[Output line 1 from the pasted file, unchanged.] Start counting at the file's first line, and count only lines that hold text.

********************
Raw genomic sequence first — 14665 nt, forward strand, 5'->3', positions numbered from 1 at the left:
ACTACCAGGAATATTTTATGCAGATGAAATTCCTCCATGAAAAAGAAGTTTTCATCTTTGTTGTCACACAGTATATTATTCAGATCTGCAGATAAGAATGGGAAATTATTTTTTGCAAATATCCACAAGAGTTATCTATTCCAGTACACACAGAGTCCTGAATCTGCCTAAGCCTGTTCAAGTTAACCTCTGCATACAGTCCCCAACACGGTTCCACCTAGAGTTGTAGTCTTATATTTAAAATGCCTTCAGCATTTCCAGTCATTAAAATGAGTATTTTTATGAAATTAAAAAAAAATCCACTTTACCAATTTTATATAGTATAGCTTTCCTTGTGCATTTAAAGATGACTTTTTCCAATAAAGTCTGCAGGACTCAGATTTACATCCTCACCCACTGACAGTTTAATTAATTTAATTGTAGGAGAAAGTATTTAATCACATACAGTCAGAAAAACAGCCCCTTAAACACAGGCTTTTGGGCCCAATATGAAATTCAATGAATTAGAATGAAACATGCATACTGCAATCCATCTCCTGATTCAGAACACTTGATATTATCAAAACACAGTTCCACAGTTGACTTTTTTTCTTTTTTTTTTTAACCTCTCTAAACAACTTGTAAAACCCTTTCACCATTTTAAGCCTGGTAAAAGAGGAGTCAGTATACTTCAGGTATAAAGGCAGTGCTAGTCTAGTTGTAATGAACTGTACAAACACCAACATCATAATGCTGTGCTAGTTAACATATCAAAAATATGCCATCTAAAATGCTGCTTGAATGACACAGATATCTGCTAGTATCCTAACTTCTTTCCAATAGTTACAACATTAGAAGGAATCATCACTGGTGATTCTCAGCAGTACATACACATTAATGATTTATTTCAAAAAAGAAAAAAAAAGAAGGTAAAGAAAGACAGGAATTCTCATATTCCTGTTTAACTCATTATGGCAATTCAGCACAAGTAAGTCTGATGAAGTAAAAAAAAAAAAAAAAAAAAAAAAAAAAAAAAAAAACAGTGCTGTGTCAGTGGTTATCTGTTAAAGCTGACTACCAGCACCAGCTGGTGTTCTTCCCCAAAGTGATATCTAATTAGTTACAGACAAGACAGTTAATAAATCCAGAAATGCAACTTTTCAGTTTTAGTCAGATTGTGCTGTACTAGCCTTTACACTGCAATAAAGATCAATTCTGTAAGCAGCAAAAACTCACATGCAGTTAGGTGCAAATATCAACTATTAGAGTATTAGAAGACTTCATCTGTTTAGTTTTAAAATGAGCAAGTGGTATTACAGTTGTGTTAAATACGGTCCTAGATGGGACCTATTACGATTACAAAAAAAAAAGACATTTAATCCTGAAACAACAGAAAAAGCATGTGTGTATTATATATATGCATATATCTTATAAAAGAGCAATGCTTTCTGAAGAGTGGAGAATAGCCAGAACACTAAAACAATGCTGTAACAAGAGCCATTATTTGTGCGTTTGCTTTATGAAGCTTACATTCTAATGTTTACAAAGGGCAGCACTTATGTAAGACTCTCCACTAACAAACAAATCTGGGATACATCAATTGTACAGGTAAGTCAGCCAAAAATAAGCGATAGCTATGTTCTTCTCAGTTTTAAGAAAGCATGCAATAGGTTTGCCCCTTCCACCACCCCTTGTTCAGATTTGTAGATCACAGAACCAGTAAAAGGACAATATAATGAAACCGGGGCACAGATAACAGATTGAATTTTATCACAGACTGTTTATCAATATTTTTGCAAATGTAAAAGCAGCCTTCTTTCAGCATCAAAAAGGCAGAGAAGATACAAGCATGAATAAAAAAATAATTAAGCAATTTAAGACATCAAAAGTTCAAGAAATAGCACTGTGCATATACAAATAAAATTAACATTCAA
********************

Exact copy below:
Raw genomic sequence first — 14665 nt, forward strand, 5'->3', positions numbered from 1 at the left: